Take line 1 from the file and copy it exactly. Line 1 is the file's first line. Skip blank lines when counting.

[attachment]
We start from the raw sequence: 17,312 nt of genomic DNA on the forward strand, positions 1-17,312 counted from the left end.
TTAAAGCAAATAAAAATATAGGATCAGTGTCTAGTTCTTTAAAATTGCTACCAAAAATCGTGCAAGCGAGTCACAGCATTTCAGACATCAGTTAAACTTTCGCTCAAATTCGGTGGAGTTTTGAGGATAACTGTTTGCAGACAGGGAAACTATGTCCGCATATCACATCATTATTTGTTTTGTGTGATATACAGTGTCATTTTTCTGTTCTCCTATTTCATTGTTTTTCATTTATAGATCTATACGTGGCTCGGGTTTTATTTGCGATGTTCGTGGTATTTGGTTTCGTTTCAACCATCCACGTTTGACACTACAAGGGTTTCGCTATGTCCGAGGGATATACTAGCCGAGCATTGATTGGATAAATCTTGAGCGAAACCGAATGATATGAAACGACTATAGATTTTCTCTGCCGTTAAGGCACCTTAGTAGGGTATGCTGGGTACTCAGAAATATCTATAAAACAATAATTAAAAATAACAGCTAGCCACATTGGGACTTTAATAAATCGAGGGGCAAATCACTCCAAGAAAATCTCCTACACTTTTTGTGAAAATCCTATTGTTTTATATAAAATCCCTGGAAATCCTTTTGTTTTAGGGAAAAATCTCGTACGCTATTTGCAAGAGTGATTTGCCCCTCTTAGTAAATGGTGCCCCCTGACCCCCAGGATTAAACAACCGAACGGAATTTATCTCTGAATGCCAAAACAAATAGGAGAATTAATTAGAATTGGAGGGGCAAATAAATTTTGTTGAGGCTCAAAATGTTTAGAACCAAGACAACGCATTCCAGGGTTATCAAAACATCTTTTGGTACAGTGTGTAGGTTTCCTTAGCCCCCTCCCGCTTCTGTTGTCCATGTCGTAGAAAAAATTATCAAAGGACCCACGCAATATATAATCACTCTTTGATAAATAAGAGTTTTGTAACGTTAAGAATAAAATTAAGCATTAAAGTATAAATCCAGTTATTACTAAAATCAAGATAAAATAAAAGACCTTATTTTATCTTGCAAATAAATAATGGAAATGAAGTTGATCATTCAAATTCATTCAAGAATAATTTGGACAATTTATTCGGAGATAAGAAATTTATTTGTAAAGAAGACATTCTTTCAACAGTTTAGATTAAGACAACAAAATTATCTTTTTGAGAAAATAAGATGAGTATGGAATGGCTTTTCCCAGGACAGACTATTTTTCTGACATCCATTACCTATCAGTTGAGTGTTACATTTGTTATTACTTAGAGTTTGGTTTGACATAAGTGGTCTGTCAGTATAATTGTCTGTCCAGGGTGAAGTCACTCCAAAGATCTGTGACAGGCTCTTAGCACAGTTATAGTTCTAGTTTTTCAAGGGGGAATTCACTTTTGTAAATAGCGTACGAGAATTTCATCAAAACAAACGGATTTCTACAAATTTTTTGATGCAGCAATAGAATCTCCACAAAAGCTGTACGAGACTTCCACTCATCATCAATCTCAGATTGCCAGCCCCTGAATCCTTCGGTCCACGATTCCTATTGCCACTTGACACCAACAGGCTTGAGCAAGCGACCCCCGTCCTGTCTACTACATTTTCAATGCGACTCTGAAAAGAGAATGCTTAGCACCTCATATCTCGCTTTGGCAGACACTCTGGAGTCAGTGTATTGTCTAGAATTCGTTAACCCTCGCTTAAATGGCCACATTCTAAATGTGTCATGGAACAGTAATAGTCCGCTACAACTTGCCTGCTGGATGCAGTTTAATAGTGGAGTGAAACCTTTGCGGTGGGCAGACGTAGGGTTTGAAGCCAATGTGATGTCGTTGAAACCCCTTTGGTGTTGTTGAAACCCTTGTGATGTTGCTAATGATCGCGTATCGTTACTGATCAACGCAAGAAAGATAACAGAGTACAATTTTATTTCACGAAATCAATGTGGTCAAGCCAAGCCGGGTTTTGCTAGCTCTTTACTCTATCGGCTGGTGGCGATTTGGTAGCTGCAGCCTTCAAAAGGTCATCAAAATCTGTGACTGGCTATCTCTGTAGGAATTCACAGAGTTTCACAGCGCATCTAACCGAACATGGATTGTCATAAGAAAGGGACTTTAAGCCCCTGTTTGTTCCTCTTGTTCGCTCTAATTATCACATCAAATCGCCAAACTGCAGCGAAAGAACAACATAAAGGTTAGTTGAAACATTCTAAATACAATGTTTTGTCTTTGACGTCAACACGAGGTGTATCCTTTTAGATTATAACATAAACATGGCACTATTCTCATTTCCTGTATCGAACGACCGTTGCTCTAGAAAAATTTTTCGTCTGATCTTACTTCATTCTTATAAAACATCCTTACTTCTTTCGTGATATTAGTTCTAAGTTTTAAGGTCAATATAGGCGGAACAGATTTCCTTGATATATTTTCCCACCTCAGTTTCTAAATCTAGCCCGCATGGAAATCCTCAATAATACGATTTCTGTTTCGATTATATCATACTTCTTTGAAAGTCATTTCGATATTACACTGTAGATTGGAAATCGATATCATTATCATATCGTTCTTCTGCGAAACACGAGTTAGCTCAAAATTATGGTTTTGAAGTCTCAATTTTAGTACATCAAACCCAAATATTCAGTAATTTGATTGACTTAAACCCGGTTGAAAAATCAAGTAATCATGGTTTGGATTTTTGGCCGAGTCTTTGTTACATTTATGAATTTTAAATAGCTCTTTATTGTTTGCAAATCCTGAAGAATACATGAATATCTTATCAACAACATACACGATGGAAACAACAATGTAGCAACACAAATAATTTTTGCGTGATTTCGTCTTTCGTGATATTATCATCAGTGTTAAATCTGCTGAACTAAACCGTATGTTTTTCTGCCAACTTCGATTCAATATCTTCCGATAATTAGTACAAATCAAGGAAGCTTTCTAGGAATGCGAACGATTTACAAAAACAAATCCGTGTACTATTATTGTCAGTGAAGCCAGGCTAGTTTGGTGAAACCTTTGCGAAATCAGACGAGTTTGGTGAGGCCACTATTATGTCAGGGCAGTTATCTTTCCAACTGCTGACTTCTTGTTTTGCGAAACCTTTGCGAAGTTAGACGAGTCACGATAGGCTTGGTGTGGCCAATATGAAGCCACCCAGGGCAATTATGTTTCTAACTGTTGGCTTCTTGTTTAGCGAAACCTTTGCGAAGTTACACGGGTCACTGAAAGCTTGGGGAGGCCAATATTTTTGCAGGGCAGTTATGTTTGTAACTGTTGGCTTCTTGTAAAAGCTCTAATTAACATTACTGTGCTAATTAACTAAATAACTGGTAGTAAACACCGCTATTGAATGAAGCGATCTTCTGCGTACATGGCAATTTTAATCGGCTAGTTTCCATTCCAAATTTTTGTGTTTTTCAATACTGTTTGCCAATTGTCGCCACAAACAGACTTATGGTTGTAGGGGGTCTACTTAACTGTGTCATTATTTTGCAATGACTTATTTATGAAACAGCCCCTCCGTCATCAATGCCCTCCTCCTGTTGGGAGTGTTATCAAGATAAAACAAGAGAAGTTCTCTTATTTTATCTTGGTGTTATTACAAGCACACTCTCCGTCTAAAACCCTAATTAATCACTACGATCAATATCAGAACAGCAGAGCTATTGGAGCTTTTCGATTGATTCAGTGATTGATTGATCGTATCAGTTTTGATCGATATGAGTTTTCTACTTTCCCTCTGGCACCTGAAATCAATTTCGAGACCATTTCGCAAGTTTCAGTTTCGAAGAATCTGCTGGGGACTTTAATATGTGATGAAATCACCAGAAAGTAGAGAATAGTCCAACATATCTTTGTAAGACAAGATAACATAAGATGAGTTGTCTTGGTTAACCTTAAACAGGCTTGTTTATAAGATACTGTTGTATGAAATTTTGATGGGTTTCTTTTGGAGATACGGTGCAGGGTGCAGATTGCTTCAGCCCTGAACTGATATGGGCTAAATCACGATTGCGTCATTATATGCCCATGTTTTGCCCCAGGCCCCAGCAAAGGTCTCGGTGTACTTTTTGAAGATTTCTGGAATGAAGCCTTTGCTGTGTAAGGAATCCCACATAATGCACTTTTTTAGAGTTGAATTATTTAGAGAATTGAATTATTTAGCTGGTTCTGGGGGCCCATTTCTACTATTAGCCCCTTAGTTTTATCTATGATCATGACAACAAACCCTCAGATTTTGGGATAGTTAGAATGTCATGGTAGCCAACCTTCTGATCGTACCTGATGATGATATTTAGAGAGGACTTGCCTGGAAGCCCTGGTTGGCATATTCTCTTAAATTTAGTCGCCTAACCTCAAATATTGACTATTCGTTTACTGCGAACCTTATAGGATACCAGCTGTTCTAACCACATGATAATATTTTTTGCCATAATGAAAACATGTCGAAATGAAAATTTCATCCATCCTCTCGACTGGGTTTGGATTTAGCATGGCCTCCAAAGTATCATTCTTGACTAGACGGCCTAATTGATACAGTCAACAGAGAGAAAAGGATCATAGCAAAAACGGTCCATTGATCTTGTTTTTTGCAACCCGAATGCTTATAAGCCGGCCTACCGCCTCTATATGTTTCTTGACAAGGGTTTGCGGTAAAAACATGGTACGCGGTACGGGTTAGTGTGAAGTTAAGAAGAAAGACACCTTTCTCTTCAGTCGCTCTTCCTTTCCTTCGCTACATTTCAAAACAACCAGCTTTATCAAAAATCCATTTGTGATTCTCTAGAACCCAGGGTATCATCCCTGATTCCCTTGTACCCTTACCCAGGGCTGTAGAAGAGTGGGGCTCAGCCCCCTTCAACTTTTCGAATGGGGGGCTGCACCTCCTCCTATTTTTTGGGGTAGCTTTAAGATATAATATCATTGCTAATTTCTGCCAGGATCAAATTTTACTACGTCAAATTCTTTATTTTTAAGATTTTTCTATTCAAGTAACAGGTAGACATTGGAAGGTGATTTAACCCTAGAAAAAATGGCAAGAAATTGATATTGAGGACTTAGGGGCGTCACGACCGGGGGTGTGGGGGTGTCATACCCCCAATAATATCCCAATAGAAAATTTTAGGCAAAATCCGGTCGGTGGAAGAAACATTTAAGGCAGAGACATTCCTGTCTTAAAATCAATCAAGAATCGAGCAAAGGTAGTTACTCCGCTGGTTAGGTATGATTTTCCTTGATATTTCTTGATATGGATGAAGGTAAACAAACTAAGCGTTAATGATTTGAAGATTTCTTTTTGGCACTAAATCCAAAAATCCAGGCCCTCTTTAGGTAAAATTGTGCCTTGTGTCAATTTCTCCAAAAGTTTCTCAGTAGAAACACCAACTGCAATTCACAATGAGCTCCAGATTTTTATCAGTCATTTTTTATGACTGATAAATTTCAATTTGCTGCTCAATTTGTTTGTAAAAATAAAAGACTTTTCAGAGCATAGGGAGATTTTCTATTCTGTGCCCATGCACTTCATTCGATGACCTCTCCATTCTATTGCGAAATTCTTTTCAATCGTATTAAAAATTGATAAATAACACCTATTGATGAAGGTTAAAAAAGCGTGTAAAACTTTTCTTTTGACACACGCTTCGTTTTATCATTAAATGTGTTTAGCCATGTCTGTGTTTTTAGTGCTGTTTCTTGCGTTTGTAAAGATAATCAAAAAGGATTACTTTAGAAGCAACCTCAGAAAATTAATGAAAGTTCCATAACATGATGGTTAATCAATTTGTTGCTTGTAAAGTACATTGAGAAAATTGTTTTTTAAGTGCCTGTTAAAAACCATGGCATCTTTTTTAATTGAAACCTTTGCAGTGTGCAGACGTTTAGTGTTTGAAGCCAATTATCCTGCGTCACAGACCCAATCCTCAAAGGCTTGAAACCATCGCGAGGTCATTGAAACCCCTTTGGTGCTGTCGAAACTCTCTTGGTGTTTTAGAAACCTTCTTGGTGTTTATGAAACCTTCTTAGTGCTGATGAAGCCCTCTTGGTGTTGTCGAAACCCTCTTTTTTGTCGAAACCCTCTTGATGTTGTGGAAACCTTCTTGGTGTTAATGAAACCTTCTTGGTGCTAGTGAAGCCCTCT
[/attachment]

We start from the raw sequence: 17,312 nt of genomic DNA on the forward strand, positions 1-17,312 counted from the left end.